- Avoiding eye contact and interactions, especially with authority figures
- Responding with vague or scripted answers when questioned
- Small children working, like in a family restaurant, convenience store, or factory
- With someone who will not let them be alone or speak for themselves
- Living at their place of employment or with their employer
- Working strange or excessive hours
- Security measures to keep people inside an establishment
- Lack of identification or official documents
- No paystub or proof of work (in combination with low pay and long hours)
How Can You Help?
Beyond learning the signs of trafficking and knowing where to contact authorities for help if you suspect someone is a victim, there are other ways you can help fight against human trafficking locally, nationally, and even globally.
1. Educate yourself and others
One of the biggest ways to start to combat trafficking is to continue to educate yourself about the issue and help others learn about it as well. Below are some resources that you can use to learn about human trafficking and the ways in which you can help. Start a neighborhood book club or coalition to help educate others so that we can help protect the most vulnerable in our communities.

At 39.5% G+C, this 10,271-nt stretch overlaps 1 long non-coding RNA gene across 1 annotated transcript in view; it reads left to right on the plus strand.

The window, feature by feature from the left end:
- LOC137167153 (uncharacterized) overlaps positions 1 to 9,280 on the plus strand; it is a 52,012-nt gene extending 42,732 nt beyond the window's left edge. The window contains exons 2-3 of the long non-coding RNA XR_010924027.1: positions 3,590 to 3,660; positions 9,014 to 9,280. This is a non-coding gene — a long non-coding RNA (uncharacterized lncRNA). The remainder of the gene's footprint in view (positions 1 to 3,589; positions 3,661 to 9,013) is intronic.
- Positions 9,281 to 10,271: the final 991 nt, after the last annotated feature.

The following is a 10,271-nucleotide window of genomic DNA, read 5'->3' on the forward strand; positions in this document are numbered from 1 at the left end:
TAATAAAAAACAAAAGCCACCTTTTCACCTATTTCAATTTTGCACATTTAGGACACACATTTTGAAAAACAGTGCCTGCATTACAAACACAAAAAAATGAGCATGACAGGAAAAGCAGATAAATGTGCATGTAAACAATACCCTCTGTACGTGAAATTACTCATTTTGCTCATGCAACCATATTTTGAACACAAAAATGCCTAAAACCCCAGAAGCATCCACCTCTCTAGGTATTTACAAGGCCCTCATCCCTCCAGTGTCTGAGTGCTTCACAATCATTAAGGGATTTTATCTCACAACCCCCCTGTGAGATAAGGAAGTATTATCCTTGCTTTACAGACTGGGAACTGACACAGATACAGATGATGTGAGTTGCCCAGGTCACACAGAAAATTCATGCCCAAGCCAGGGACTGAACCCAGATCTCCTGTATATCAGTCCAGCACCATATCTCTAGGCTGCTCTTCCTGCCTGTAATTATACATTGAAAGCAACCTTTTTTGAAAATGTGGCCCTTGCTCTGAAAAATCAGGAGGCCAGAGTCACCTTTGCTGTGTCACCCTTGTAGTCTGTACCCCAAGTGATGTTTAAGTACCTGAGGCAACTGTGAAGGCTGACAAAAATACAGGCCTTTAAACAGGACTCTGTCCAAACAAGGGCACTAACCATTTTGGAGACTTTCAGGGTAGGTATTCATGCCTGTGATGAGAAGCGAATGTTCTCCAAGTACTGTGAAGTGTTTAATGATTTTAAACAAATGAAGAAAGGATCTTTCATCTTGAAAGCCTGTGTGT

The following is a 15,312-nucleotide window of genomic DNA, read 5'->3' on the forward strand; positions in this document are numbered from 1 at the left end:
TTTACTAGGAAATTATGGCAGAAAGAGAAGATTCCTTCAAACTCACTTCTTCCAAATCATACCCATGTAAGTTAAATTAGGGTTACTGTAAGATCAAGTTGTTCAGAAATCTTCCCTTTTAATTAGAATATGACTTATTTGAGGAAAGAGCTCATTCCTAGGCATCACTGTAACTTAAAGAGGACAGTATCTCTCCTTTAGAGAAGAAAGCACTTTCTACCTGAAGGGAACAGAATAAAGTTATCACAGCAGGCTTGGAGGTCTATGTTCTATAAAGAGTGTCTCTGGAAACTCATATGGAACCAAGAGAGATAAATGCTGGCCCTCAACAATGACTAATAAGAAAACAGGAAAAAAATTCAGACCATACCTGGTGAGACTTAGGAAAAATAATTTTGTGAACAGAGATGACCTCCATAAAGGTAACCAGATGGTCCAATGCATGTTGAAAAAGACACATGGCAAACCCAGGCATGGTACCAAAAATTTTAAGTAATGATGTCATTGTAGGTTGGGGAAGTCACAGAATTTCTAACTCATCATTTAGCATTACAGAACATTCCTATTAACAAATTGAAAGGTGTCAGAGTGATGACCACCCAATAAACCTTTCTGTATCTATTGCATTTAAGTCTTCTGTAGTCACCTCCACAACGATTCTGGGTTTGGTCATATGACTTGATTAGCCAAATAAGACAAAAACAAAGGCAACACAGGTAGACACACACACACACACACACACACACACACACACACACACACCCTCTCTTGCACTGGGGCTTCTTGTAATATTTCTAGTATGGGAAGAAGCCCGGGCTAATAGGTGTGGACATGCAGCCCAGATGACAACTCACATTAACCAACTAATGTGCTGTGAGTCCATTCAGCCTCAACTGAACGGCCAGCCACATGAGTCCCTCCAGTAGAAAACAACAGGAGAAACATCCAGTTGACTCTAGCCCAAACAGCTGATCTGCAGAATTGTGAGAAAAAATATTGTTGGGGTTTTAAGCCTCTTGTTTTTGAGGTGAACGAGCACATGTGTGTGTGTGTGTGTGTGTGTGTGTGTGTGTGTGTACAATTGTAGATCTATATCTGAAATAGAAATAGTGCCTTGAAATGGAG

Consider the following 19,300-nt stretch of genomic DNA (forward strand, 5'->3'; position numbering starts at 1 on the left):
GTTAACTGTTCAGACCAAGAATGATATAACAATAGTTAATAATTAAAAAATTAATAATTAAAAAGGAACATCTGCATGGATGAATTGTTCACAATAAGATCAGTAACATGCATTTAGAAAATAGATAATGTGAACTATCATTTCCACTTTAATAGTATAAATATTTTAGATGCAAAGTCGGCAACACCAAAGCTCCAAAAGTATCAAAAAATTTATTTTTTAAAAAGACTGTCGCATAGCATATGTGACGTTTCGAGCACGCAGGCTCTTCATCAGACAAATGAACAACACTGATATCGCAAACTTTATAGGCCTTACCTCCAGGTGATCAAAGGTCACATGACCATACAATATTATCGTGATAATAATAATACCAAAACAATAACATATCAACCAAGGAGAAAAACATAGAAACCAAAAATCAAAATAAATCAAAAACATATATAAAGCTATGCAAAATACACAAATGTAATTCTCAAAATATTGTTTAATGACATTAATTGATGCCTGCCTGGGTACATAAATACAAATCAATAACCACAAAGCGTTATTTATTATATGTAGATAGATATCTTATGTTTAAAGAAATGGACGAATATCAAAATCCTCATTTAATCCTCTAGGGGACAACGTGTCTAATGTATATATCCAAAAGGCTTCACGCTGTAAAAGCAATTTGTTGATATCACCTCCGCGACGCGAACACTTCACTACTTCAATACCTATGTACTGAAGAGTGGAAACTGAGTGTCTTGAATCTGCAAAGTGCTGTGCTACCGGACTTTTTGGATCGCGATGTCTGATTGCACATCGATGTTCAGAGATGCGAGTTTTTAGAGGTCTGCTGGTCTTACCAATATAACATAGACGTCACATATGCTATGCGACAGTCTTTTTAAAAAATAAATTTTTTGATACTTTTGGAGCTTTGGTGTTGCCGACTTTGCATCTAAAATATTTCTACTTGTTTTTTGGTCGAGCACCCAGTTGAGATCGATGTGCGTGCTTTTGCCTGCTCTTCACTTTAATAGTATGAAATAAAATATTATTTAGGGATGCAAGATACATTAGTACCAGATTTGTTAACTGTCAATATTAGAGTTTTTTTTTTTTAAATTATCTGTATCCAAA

Polaris Project - National; covers all types of trafficking; facts, statistics, and policies
Love146 - National; focuses on sex trafficking and child exploitation; facts, statistics, and resources
Walk Free - Global; focuses primarily on labor trafficking; statistics, news, and reports from around the world
Free the Slaves - Global; covers all types of trafficking; statistics, facts, and resources
GoodWeave - Global; focuses on child labor; facts, statistics, and resources
End Slavery Now - Global; covers all types of trafficking; facts, resources, and organizations